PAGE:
Tax, interest and fees
An A body corporate created by registration of a plan of subdivision or a plan of strata or cluster subdivision. See also prescribed owners corporation. is considered to be a company by the Tax Office and must pay tax at the current company rate on all income exceeding $1. Income is money received (e.g. bank interest or rent from leasing common property) and not fees paid by members, which are regarded as mutual funds.
The ability to (1) A statement giving the details of a crime an accused person is claimed to have committed. (2) A personal property security. (3) A judge’s directions to a jury at the end of a case. interest on outstanding fees is capped at the maximum rate of interest payable under the Penalty Interest Rates A written law made by parliament. Also called an ‘Act of parliament’, ‘statute’ or legislation. 1983 (Vic) (s 29). It is necessary to pass a resolution to apply penalty interest and the decision to charge interest must be authorised at a general meeting. A committee has Power to choose whether to do something or not. For example, a judge may have discretion to allow a party extra time to complete a document if it would be unfair to enforce the legal time limit. to To give up a legal right or claim. or to reduce penalty interest. Such a decision must be explained by the owners corporation at an annual general meeting.
The notice of any fees and charges due and payable by the lot owner must allow at least 28 days for payment and must state the applicable interest rate and details of the dispute resolution process under the rules in respect of disputed fees and charges (s 31). A final notice must be provided thereafter as a prelude to legal action (s 32).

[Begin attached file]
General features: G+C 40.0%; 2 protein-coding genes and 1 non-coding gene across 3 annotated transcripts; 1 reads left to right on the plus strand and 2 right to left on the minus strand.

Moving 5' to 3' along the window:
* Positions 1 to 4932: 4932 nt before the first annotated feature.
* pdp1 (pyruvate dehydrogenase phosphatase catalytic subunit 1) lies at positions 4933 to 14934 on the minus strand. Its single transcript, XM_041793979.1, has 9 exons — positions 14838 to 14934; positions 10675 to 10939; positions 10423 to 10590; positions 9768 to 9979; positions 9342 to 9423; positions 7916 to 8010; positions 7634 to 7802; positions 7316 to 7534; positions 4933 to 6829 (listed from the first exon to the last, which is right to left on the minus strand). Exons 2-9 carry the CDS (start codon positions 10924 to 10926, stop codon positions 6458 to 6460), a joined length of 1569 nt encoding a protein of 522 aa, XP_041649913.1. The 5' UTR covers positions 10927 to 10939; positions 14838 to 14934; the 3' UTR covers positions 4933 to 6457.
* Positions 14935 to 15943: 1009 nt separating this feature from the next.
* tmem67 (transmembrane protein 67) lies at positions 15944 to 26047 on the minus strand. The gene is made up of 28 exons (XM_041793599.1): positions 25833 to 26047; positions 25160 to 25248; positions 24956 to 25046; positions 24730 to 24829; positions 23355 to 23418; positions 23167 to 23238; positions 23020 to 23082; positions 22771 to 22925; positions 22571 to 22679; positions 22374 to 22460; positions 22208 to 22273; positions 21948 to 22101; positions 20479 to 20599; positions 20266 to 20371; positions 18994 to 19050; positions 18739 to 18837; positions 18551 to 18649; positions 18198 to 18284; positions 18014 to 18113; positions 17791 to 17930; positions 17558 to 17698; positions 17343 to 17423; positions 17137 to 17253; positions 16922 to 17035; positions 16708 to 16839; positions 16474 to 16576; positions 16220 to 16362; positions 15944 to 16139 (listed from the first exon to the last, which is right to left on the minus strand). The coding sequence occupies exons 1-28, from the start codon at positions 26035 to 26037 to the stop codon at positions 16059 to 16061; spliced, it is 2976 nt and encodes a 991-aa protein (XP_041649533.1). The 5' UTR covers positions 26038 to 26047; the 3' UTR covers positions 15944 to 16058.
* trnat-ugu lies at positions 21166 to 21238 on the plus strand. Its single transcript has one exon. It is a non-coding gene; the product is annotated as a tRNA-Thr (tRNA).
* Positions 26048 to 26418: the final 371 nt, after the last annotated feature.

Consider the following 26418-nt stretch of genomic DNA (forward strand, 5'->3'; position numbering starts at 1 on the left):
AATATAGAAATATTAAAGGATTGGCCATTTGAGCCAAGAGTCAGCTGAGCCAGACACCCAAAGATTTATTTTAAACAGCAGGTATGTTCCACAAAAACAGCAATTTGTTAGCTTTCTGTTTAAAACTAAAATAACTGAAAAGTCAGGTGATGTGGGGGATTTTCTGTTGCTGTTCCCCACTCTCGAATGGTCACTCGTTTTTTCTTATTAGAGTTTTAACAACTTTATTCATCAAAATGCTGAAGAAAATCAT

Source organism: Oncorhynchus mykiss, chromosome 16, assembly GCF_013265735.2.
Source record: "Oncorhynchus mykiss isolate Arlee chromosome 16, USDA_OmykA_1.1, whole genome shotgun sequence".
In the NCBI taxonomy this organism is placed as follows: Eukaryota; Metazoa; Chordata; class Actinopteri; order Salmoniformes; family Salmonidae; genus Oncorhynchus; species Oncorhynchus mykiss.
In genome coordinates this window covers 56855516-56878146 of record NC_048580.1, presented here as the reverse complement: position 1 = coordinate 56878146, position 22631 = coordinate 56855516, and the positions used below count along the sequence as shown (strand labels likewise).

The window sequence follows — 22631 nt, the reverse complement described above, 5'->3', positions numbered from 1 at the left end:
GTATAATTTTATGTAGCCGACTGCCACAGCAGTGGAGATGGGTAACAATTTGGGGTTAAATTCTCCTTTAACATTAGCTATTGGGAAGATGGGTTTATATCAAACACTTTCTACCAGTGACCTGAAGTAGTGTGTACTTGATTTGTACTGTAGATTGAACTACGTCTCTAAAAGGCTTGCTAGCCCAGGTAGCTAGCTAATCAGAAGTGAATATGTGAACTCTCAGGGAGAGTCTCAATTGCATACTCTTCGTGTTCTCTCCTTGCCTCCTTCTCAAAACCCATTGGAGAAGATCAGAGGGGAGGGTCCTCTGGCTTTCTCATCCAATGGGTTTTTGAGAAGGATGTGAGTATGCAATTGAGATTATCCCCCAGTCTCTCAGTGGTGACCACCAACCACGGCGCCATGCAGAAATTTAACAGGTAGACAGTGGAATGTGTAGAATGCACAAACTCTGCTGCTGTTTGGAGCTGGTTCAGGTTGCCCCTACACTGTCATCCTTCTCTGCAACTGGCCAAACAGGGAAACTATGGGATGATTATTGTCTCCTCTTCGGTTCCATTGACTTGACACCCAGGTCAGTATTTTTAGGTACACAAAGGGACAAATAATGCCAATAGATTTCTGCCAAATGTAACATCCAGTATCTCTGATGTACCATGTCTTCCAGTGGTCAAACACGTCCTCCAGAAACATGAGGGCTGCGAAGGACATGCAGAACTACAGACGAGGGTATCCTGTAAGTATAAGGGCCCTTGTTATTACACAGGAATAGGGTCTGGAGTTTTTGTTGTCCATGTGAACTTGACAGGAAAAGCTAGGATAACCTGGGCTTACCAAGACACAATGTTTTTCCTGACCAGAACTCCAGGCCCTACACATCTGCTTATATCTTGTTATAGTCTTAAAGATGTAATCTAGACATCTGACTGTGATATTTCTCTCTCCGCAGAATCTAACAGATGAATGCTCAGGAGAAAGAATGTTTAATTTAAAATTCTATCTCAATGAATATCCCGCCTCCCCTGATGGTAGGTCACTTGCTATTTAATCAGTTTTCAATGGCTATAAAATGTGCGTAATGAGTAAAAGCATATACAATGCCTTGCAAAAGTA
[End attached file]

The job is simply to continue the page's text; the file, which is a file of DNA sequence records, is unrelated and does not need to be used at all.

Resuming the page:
Professionals (e.g. All the property a person has, including real property and personal property. It is often used to describe property belonging to someone who has died, or the property of a bankrupt. agents) can hold member’s funds in their Found in a statute of delegated legislation. For example, a statutory authority or body is aperson or organisation that has special powers given by parliament to do work for the public benefit. A type of property ownership or arrangement where one party, known as the trustee, holds property or money for the benefit of another party, referred to as the beneficiary. accounts. A separate bank account may be opened for each owners corporation or held in a manager’s pooled or A bank account in which money is held on behalf another person, not for the use of the account holder. For example, a lawyer’s trust account holds clients’ money. It is regulated by strict accounting rules that safeguard the clients’ interests. For example, a trustee may hold a child’s inheritance for them until they turn 18. (s 27). An owners corporation that has an approved Money paid to a person to financially support them. When a couple has separated both parents have a duty to support their children, and a court can order a parent to make regular payments to support the children. Maintenance for a spouse is now less common, and must be applied for within 12 months of a divorce. It is usually covered in a final settlement of all property. plan (see ‘Maintenance plans and funds’, below) must keep separate accounts for its maintenance fund (s 33(2)). This does not require a separate bank account.